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Small Business, Big Potential
9 April 2019

Running a small or medium-sized business in the Arctic brings its own challenges, which the government needs to take into consideration when creating (primarily at the regional level) a policy to support them. For a small business in the region to be competitive, the requisite infrastructure needs to be in place, and it needs to be of a high quality. This encompasses support for logistics, roads, an electric grid, utilities, and air/port access for supplies. It also depends on government regulation in areas such as rates for electrical power and hardship allowances. An individual approach is required in single-industry towns in the Arctic, where small and medium business provide a way to solve issues connected to employment and diversifying local economies. How can people living in the region be encouraged to start their own businesses? What can be done to engage the interest of young people, thereby reducing migration? What forms of support should be made available to small and medium business in the Arctic? What should be done to make SMEs in the Arctic more competitive? How can SMEs get involved in infrastructure projects?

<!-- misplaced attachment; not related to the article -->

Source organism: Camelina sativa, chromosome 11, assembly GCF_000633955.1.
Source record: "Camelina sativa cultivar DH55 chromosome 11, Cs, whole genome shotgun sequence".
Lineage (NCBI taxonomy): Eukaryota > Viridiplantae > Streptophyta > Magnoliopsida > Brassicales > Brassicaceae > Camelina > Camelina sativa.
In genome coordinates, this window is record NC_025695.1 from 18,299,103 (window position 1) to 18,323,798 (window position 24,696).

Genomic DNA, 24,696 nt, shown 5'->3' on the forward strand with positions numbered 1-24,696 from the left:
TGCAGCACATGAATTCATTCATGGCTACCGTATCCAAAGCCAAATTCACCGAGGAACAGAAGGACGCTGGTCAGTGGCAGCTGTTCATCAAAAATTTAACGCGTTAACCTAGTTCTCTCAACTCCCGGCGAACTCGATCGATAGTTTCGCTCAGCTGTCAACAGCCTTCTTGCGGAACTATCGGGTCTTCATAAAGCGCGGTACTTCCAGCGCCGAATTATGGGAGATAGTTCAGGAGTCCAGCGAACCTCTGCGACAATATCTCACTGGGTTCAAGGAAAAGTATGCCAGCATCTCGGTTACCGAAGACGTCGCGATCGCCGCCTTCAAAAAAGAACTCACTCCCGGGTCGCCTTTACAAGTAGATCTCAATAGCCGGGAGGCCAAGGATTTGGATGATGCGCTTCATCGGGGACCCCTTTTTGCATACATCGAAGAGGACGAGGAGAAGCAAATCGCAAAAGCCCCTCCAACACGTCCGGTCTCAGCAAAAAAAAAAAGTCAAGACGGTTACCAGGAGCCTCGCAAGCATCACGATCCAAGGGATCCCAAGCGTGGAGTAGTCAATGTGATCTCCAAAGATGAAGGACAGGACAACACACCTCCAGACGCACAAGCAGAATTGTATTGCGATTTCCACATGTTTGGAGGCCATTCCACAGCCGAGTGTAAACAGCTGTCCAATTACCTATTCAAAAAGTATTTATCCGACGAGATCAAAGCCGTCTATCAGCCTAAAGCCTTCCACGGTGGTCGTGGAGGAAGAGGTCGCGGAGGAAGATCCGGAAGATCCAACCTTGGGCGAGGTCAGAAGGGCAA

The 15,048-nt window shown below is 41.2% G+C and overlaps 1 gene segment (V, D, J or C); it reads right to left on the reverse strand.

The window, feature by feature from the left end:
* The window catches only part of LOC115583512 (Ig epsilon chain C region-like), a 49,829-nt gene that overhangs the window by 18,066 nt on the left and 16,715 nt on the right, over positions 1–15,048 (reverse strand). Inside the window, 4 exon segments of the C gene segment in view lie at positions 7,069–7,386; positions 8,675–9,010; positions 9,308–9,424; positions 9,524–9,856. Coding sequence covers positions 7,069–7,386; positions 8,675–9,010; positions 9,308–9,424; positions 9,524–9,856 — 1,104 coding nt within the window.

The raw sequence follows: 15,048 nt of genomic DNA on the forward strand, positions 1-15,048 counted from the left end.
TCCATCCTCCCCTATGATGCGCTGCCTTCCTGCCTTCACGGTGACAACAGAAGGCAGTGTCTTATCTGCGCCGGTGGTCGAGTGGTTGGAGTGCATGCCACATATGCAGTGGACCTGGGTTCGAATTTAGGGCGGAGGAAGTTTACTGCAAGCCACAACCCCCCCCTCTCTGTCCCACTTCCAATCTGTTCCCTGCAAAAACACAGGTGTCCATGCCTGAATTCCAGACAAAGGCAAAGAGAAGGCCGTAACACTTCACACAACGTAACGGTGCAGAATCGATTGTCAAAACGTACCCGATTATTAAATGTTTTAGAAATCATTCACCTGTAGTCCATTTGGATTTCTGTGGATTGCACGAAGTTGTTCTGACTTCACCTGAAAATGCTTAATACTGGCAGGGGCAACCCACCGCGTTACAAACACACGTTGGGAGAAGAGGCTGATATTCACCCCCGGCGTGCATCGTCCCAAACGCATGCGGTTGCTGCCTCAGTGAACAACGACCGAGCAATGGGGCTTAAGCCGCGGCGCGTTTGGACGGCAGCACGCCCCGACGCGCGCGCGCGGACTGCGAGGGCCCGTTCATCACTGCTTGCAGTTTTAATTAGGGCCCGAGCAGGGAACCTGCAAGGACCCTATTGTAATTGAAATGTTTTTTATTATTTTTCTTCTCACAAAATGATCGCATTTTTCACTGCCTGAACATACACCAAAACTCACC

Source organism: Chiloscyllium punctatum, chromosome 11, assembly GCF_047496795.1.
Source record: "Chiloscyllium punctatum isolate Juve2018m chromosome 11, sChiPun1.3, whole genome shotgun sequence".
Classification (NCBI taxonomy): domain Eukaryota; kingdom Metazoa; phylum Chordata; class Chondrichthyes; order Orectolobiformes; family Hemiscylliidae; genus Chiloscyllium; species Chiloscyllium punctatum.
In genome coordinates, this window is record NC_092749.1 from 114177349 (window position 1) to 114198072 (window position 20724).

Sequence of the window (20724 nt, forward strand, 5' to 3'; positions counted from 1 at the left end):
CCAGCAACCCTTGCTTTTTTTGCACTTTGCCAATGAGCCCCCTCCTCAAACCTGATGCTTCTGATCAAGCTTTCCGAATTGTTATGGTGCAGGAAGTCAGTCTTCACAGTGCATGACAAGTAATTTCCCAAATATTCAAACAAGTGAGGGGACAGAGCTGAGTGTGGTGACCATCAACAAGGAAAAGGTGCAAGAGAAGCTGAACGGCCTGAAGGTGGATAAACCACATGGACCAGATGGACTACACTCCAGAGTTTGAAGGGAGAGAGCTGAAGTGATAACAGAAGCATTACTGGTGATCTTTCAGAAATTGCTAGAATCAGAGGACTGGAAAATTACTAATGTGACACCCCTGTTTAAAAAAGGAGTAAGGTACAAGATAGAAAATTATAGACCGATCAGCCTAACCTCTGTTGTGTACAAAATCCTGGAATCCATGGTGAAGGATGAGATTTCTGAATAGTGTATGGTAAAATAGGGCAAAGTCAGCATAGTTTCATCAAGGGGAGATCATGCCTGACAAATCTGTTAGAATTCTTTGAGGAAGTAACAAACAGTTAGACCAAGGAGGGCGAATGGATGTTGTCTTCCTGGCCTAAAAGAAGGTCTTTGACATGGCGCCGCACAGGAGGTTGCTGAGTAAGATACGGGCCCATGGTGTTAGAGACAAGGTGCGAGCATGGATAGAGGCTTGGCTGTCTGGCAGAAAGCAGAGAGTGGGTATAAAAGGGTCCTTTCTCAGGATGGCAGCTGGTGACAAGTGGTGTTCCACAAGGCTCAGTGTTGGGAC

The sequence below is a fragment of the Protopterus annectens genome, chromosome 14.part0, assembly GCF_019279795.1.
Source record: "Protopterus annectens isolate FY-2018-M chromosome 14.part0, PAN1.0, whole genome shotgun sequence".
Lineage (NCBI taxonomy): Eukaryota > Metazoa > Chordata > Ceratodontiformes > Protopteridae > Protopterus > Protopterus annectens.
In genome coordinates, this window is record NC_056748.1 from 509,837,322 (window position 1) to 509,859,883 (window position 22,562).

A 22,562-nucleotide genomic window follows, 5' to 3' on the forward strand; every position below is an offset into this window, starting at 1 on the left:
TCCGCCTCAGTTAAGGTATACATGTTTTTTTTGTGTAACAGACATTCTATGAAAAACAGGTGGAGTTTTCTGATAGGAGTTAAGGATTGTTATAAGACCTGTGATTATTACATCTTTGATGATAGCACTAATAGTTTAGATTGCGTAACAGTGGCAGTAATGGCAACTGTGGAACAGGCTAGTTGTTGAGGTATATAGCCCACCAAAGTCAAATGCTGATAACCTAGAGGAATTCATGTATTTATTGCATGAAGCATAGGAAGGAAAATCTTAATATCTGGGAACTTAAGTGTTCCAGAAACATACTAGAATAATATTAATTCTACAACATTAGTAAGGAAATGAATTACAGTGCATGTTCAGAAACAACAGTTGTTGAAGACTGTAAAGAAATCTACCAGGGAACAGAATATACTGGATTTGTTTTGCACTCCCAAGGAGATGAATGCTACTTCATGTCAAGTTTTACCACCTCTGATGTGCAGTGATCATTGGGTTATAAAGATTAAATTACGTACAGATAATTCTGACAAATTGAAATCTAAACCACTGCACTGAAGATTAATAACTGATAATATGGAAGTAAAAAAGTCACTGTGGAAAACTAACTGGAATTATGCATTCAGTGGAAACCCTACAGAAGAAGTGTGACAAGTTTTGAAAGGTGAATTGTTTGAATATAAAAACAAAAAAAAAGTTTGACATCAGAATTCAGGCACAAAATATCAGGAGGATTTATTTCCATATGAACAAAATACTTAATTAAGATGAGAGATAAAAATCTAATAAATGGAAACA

International Arctic Forum
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Congress Centre, Conference hall B1
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